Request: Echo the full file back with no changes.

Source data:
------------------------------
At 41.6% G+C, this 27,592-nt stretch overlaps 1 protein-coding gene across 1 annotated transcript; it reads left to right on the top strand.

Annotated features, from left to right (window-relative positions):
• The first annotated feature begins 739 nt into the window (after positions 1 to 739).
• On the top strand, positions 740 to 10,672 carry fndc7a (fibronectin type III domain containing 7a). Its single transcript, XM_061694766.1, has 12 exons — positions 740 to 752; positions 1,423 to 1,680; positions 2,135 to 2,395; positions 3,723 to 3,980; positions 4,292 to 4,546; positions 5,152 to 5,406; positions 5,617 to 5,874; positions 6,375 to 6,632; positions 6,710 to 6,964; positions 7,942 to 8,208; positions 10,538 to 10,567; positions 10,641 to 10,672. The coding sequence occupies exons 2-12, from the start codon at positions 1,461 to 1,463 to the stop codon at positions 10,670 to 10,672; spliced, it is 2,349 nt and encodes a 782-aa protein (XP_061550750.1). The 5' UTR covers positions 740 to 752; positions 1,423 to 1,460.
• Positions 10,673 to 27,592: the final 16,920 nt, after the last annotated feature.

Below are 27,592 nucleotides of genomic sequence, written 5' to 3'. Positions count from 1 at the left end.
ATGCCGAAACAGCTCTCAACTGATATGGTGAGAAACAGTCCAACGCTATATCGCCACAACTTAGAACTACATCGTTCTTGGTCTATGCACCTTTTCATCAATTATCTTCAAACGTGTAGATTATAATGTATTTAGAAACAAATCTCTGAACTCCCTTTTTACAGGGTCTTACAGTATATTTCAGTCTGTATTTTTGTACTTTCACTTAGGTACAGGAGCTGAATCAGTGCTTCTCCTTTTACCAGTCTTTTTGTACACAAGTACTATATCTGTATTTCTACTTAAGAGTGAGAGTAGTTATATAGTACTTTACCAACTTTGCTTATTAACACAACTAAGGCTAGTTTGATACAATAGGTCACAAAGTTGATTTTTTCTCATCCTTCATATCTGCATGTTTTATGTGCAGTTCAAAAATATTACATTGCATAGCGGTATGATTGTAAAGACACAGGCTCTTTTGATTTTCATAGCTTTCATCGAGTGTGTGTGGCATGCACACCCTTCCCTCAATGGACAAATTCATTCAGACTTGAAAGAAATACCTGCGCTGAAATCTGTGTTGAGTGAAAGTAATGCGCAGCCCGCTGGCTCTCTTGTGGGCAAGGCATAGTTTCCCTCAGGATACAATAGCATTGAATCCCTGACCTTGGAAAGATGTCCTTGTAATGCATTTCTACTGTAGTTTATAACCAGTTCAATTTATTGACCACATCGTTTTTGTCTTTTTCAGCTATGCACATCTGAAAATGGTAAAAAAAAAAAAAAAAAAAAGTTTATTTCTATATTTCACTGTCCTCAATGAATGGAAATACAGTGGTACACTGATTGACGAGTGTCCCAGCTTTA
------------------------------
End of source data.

At 41.6% G+C, this 27,592-nt stretch overlaps 1 protein-coding gene across 1 annotated transcript; it reads left to right on the top strand.

Annotated features, from left to right (window-relative positions):
• The first annotated feature begins 739 nt into the window (after positions 1 to 739).
• On the top strand, positions 740 to 10,672 carry fndc7a (fibronectin type III domain containing 7a). Its single transcript, XM_061694766.1, has 12 exons — positions 740 to 752; positions 1,423 to 1,680; positions 2,135 to 2,395; positions 3,723 to 3,980; positions 4,292 to 4,546; positions 5,152 to 5,406; positions 5,617 to 5,874; positions 6,375 to 6,632; positions 6,710 to 6,964; positions 7,942 to 8,208; positions 10,538 to 10,567; positions 10,641 to 10,672. The coding sequence occupies exons 2-12, from the start codon at positions 1,461 to 1,463 to the stop codon at positions 10,670 to 10,672; spliced, it is 2,349 nt and encodes a 782-aa protein (XP_061550750.1). The 5' UTR covers positions 740 to 752; positions 1,423 to 1,460.
• Positions 10,673 to 27,592: the final 16,920 nt, after the last annotated feature.

Below are 27,592 nucleotides of genomic sequence, written 5' to 3'. Positions count from 1 at the left end.
ATGCCGAAACAGCTCTCAACTGATATGGTGAGAAACAGTCCAACGCTATATCGCCACAACTTAGAACTACATCGTTCTTGGTCTATGCACCTTTTCATCAATTATCTTCAAACGTGTAGATTATAATGTATTTAGAAACAAATCTCTGAACTCCCTTTTTACAGGGTCTTACAGTATATTTCAGTCTGTATTTTTGTACTTTCACTTAGGTACAGGAGCTGAATCAGTGCTTCTCCTTTTACCAGTCTTTTTGTACACAAGTACTATATCTGTATTTCTACTTAAGAGTGAGAGTAGTTATATAGTACTTTACCAACTTTGCTTATTAACACAACTAAGGCTAGTTTGATACAATAGGTCACAAAGTTGATTTTTTCTCATCCTTCATATCTGCATGTTTTATGTGCAGTTCAAAAATATTACATTGCATAGCGGTATGATTGTAAAGACACAGGCTCTTTTGATTTTCATAGCTTTCATCGAGTGTGTGTGGCATGCACACCCTTCCCTCAATGGACAAATTCATTCAGACTTGAAAGAAATACCTGCGCTGAAATCTGTGTTGAGTGAAAGTAATGCGCAGCCCGCTGGCTCTCTTGTGGGCAAGGCATAGTTTCCCTCAGGATACAATAGCATTGAATCCCTGACCTTGGAAAGATGTCCTTGTAATGCATTTCTACTGTAGTTTATAACCAGTTCAATTTATTGACCACATCGTTTTTGTCTTTTTCAGCTATGCACATCTGAAAATGGTAAAAAAAAAAAAAAAAAAAAGTTTATTTCTATATTTCACTGTCCTCAATGAATGGAAATACAGTGGTACACTGATTGACGAGTGTCCCAGCTTTA